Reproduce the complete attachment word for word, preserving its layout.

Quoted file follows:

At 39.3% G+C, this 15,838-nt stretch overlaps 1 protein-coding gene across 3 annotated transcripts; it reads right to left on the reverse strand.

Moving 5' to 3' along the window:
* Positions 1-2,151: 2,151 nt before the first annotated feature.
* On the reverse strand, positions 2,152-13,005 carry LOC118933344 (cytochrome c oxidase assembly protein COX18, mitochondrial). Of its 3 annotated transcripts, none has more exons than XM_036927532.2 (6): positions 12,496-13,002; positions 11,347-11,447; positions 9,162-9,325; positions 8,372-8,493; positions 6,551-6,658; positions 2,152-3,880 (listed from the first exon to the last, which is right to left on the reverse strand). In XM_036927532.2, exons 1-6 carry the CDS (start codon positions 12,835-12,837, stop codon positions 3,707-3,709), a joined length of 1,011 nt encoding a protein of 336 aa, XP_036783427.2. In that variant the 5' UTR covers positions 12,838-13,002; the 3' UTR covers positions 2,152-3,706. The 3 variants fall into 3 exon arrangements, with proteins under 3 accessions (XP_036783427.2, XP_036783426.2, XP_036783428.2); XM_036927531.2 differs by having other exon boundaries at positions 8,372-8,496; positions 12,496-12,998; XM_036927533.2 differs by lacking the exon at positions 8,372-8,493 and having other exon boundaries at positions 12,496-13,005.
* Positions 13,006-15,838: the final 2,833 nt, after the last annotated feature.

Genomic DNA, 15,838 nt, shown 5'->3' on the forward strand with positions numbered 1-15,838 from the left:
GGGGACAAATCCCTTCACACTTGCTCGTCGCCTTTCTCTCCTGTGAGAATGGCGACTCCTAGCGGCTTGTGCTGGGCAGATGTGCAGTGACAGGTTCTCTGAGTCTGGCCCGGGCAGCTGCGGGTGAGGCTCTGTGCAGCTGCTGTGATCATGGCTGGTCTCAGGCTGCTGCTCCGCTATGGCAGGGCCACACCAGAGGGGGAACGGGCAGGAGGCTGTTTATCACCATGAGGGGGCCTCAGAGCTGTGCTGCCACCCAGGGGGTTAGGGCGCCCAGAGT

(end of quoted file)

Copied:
At 39.3% G+C, this 15,838-nt stretch overlaps 1 protein-coding gene across 3 annotated transcripts; it reads right to left on the reverse strand.

Moving 5' to 3' along the window:
* Positions 1-2,151: 2,151 nt before the first annotated feature.
* On the reverse strand, positions 2,152-13,005 carry LOC118933344 (cytochrome c oxidase assembly protein COX18, mitochondrial). Of its 3 annotated transcripts, none has more exons than XM_036927532.2 (6): positions 12,496-13,002; positions 11,347-11,447; positions 9,162-9,325; positions 8,372-8,493; positions 6,551-6,658; positions 2,152-3,880 (listed from the first exon to the last, which is right to left on the reverse strand). In XM_036927532.2, exons 1-6 carry the CDS (start codon positions 12,835-12,837, stop codon positions 3,707-3,709), a joined length of 1,011 nt encoding a protein of 336 aa, XP_036783427.2. In that variant the 5' UTR covers positions 12,838-13,002; the 3' UTR covers positions 2,152-3,706. The 3 variants fall into 3 exon arrangements, with proteins under 3 accessions (XP_036783427.2, XP_036783426.2, XP_036783428.2); XM_036927531.2 differs by having other exon boundaries at positions 8,372-8,496; positions 12,496-12,998; XM_036927533.2 differs by lacking the exon at positions 8,372-8,493 and having other exon boundaries at positions 12,496-13,005.
* Positions 13,006-15,838: the final 2,833 nt, after the last annotated feature.

Genomic DNA, 15,838 nt, shown 5'->3' on the forward strand with positions numbered 1-15,838 from the left:
GGGGACAAATCCCTTCACACTTGCTCGTCGCCTTTCTCTCCTGTGAGAATGGCGACTCCTAGCGGCTTGTGCTGGGCAGATGTGCAGTGACAGGTTCTCTGAGTCTGGCCCGGGCAGCTGCGGGTGAGGCTCTGTGCAGCTGCTGTGATCATGGCTGGTCTCAGGCTGCTGCTCCGCTATGGCAGGGCCACACCAGAGGGGGAACGGGCAGGAGGCTGTTTATCACCATGAGGGGGCCTCAGAGCTGTGCTGCCACCCAGGGGGTTAGGGCGCCCAGAGT